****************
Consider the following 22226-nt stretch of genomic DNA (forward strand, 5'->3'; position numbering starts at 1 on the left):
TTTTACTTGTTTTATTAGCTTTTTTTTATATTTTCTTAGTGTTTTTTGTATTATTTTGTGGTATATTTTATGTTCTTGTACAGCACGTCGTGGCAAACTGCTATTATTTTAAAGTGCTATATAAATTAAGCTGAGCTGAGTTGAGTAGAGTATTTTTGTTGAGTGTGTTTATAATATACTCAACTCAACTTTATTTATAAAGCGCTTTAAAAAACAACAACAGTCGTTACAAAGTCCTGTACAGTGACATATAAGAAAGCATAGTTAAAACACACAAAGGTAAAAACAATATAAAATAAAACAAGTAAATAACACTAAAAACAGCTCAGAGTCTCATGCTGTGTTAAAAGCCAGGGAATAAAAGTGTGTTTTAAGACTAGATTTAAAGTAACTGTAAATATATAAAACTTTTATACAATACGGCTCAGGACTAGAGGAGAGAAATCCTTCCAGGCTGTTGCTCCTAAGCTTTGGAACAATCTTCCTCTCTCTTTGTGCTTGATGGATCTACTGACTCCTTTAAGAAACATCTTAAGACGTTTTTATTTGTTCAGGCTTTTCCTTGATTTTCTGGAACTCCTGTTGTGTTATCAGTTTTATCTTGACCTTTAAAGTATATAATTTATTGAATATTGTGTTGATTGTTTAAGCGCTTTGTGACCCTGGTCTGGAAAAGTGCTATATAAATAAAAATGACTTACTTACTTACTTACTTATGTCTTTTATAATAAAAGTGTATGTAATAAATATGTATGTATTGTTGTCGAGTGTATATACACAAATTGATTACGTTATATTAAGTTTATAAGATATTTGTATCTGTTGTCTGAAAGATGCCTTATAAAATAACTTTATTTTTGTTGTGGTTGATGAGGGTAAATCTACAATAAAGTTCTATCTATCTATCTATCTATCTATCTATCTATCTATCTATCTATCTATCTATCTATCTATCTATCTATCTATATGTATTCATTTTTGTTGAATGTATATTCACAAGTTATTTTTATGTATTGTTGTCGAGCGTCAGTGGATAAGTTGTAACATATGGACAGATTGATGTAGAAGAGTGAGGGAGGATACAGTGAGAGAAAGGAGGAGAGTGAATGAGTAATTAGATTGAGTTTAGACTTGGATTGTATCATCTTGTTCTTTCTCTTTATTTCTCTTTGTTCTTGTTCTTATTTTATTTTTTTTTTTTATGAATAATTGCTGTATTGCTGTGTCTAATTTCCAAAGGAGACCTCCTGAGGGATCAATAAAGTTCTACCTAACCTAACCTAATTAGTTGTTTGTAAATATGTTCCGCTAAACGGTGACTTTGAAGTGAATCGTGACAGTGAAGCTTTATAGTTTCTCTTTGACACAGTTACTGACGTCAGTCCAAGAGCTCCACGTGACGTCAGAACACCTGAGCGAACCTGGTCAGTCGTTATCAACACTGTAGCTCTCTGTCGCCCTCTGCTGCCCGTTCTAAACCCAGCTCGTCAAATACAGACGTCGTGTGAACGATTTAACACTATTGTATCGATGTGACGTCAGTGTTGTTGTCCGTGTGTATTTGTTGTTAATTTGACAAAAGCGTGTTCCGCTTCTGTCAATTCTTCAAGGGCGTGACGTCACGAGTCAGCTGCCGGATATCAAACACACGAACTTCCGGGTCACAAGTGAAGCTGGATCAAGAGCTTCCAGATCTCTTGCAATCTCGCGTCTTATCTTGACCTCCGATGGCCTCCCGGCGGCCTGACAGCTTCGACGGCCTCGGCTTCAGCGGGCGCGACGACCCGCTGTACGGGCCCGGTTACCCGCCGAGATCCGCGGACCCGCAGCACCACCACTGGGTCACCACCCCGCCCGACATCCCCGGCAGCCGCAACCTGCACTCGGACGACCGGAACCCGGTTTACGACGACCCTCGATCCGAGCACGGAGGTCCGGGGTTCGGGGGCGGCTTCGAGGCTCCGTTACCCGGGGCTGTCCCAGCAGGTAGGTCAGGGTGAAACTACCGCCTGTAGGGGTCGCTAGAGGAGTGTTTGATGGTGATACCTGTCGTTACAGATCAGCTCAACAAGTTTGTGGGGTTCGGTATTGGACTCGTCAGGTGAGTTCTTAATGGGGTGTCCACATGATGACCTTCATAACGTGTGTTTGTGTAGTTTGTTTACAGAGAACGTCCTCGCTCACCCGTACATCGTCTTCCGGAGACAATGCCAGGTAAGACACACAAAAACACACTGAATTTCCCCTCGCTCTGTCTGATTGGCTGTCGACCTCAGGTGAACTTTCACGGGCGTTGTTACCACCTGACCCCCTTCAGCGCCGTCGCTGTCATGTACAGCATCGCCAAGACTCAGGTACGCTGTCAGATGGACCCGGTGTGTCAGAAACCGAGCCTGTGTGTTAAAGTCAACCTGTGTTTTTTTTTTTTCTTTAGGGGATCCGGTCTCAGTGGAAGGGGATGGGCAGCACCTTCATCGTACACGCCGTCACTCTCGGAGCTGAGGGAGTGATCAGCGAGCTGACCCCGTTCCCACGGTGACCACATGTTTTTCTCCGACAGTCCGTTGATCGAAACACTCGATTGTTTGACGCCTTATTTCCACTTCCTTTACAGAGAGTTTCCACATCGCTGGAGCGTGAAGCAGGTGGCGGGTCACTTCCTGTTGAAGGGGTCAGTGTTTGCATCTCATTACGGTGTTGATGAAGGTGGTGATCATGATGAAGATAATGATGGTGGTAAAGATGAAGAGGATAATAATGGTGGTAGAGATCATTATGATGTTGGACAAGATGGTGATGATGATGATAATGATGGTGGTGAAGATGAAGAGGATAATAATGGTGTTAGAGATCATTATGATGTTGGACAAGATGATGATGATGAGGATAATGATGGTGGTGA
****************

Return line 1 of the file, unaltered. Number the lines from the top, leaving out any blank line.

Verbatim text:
Consider the following 22226-nt stretch of genomic DNA (forward strand, 5'->3'; position numbering starts at 1 on the left):